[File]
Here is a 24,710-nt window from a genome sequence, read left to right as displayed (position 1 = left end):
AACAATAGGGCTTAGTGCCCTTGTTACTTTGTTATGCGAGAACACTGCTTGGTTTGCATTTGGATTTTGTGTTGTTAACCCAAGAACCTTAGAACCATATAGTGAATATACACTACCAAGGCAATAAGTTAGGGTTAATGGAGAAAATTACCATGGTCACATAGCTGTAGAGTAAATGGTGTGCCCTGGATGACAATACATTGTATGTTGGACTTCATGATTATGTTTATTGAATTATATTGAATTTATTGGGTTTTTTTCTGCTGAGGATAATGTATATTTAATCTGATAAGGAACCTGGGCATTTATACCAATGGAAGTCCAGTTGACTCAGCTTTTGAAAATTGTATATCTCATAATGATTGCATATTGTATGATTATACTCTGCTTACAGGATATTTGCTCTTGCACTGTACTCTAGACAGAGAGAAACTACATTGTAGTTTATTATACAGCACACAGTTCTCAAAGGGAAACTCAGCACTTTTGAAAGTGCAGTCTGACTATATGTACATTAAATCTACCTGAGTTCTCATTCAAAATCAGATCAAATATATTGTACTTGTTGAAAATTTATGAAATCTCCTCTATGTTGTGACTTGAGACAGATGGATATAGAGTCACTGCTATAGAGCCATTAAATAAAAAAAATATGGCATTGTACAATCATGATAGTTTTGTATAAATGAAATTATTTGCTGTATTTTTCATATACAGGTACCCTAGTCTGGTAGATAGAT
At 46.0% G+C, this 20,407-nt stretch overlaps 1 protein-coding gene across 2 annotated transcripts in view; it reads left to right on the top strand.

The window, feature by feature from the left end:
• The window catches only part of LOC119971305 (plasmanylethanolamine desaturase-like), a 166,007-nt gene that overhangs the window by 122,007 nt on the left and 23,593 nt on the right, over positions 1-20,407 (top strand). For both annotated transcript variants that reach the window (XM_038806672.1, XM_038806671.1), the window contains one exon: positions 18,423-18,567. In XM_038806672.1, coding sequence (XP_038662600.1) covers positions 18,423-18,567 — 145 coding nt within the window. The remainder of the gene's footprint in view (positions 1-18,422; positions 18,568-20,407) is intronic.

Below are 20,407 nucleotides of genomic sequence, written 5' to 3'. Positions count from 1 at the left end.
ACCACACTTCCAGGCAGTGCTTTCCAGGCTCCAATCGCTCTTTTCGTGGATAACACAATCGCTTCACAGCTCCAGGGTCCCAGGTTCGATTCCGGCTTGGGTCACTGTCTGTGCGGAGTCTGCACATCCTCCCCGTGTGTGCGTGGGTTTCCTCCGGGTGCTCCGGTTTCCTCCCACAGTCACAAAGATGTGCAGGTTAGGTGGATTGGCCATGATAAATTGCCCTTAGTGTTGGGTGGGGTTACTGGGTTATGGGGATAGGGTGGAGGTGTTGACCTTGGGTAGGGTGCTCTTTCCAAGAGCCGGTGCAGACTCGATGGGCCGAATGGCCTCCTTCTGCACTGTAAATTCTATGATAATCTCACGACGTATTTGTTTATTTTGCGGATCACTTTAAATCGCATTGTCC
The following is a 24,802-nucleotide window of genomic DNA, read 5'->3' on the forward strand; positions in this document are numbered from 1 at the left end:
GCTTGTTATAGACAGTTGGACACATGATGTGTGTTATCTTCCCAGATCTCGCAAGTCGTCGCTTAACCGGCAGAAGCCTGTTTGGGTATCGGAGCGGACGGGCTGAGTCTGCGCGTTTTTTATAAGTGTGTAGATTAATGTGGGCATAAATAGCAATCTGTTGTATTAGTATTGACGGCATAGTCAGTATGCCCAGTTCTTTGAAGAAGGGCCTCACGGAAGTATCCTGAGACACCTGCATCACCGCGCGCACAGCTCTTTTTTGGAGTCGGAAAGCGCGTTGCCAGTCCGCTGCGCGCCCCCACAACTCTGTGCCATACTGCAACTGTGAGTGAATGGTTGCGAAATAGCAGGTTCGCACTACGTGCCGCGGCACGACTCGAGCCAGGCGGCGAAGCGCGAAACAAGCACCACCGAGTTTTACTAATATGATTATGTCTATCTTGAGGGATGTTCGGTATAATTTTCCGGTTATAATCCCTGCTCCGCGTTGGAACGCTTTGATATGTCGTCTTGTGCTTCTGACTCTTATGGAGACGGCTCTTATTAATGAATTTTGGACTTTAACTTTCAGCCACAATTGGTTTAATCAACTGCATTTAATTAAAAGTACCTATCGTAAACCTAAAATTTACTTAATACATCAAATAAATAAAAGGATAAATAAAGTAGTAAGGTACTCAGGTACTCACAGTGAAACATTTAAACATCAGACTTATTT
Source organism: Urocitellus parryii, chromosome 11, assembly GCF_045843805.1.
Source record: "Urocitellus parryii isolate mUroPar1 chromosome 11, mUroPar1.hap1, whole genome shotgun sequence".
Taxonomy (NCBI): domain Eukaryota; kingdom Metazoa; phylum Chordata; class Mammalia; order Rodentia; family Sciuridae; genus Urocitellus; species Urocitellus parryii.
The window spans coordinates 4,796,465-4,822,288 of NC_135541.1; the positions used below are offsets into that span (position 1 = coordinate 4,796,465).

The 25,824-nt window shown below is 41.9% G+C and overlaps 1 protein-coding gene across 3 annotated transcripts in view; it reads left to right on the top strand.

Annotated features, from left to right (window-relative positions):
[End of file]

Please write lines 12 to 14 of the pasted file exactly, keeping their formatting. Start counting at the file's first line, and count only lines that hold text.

Taxonomy (NCBI): domain Eukaryota; kingdom Metazoa; phylum Chordata; class Mammalia; order Rodentia; family Sciuridae; genus Urocitellus; species Urocitellus parryii.
The window spans coordinates 4,796,465-4,822,288 of NC_135541.1; the positions used below are offsets into that span (position 1 = coordinate 4,796,465).

The 25,824-nt window shown below is 41.9% G+C and overlaps 1 protein-coding gene across 3 annotated transcripts in view; it reads left to right on the top strand.